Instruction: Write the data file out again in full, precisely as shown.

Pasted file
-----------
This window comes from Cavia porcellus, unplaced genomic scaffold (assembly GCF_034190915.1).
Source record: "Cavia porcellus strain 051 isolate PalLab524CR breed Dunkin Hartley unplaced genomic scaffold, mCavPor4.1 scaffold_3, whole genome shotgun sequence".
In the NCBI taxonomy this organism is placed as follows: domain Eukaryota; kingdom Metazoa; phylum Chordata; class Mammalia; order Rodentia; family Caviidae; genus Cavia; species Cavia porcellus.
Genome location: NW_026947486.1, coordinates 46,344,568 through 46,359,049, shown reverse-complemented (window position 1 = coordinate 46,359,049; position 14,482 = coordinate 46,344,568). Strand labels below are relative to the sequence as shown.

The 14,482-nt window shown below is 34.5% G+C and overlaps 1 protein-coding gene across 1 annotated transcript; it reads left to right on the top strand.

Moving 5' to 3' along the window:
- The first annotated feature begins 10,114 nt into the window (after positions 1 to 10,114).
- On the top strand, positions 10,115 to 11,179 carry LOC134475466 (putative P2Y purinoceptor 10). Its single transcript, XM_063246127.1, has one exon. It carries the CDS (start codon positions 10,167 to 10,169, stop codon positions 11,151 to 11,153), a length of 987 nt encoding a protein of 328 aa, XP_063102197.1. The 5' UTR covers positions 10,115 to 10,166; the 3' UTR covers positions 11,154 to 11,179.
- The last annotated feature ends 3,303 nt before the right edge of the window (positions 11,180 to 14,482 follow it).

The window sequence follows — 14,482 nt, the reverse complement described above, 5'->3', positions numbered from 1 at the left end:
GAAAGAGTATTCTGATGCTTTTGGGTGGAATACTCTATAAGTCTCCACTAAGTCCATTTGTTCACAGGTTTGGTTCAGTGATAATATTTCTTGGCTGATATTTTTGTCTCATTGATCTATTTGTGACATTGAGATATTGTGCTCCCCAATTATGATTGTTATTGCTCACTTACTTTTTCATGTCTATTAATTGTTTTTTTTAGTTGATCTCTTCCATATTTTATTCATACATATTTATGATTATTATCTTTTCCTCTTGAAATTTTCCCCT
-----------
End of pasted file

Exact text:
This window comes from Cavia porcellus, unplaced genomic scaffold (assembly GCF_034190915.1).
Source record: "Cavia porcellus strain 051 isolate PalLab524CR breed Dunkin Hartley unplaced genomic scaffold, mCavPor4.1 scaffold_3, whole genome shotgun sequence".
In the NCBI taxonomy this organism is placed as follows: domain Eukaryota; kingdom Metazoa; phylum Chordata; class Mammalia; order Rodentia; family Caviidae; genus Cavia; species Cavia porcellus.
Genome location: NW_026947486.1, coordinates 46,344,568 through 46,359,049, shown reverse-complemented (window position 1 = coordinate 46,359,049; position 14,482 = coordinate 46,344,568). Strand labels below are relative to the sequence as shown.

The 14,482-nt window shown below is 34.5% G+C and overlaps 1 protein-coding gene across 1 annotated transcript; it reads left to right on the top strand.

Moving 5' to 3' along the window:
- The first annotated feature begins 10,114 nt into the window (after positions 1 to 10,114).
- On the top strand, positions 10,115 to 11,179 carry LOC134475466 (putative P2Y purinoceptor 10). Its single transcript, XM_063246127.1, has one exon. It carries the CDS (start codon positions 10,167 to 10,169, stop codon positions 11,151 to 11,153), a length of 987 nt encoding a protein of 328 aa, XP_063102197.1. The 5' UTR covers positions 10,115 to 10,166; the 3' UTR covers positions 11,154 to 11,179.
- The last annotated feature ends 3,303 nt before the right edge of the window (positions 11,180 to 14,482 follow it).

The window sequence follows — 14,482 nt, the reverse complement described above, 5'->3', positions numbered from 1 at the left end:
GAAAGAGTATTCTGATGCTTTTGGGTGGAATACTCTATAAGTCTCCACTAAGTCCATTTGTTCACAGGTTTGGTTCAGTGATAATATTTCTTGGCTGATATTTTTGTCTCATTGATCTATTTGTGACATTGAGATATTGTGCTCCCCAATTATGATTGTTATTGCTCACTTACTTTTTCATGTCTATTAATTGTTTTTTTTAGTTGATCTCTTCCATATTTTATTCATACATATTTATGATTATTATCTTTTCCTCTTGAAATTTTCCCCT